My lack of culture is clearly showing. For the life of me, I can’t figure out how to pronounce the name of this upstart Korean baker. It’s a good thing I didn’t take any French classes in highshool or college. I would have flunked immediately.
But how about Tous les Jours? Will this bakery flunk the grade?
Tous flaunts its authenticity on its shoulder. As an “Authentic Bakery” with fresh, “high quality natural ingredients” the bread is made everyday and even goes on sale the night before, as most good bakeries do — something the much more popular Bread Talk doesn’t.
Just how “authentic” is this Korean French baker, anyhow? I mean, it’s got obviously non-authentic fusion fare in its breadbox, like “Black Rice Bread.” I bet you Napoleon didn’t have that back in his day.
Well authenticity matters little to me. Taste is much more important.
Tous’ bakeries have a very homey, rustic feel. The decor is definitely tastefully done, and the food on display, especially in the patisserie section, just look divine. Although it’s a bakery and not a patisserie, the cakes and desserts just looked great. Look at these beautiful macarons, they look like they would taste awesome.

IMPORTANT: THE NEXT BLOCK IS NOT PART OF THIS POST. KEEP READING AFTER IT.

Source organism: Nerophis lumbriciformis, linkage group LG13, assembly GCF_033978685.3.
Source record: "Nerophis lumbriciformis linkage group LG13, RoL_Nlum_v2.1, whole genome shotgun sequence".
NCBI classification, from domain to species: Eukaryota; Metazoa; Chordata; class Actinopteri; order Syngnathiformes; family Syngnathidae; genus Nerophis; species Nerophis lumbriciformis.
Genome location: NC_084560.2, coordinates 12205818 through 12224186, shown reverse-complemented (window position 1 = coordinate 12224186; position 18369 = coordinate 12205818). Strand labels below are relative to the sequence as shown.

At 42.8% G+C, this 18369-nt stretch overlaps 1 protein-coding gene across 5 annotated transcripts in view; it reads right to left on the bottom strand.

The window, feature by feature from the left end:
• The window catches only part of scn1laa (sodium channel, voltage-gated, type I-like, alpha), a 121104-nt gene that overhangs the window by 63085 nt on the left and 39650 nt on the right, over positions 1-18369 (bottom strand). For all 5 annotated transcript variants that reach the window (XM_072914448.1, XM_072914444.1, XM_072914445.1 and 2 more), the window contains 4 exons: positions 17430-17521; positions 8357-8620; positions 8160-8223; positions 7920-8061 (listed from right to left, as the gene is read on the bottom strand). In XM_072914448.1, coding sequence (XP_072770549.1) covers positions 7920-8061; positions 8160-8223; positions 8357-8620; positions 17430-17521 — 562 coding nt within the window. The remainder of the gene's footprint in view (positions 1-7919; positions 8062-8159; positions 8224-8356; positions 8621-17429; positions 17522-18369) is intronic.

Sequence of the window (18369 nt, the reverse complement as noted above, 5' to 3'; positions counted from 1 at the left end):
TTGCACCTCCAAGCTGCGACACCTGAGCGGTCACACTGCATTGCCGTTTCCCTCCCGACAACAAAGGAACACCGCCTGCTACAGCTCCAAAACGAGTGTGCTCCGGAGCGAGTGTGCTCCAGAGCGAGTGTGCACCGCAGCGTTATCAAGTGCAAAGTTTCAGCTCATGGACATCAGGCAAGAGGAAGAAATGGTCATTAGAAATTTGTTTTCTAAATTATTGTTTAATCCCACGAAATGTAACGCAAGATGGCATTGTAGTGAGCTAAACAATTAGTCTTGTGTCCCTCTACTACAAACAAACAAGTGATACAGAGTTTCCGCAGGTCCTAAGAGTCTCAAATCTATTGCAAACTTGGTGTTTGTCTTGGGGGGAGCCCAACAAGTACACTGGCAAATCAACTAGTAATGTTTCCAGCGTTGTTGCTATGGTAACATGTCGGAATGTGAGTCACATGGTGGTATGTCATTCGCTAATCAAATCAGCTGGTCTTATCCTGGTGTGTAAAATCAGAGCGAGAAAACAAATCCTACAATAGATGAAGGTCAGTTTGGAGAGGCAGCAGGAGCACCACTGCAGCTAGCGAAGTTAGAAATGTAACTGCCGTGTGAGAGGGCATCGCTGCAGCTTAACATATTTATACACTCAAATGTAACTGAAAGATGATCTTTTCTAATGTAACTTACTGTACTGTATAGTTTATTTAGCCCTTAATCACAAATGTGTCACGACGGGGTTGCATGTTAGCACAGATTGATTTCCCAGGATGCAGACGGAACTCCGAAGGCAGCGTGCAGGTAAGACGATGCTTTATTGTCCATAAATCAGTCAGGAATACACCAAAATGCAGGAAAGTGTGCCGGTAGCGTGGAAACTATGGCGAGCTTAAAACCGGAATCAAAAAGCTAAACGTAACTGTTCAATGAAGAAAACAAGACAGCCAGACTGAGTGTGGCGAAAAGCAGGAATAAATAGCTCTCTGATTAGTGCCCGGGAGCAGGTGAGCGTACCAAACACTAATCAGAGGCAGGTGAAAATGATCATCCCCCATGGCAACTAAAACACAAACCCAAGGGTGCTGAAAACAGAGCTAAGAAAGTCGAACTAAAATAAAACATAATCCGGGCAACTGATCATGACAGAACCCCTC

Well I went ahead and bought a whole bunch of bread to taste test. Here are the casualties of my bread binge:
Sweet Black Rice Bread with Cream Cheese
This ended up being my favorite bread of all from Tous. It’s a thick, chewy dough not unlike Gavino’s mochi doughnuts. This one though isn’t as oily but it has this great elasticity that you don’t find in many cheap breads. It tastes just right, and the hidden delight is the gracious cream cheese filling inside, which is slightly sweet and all creamy. There’s not too much of it, just enough to accent the bread. I would have liked more, but that’s just the glutton in me talking.
On the whole, a delightful bread. I will be buying this often. At 48 bucks a pop, it’s not so bad.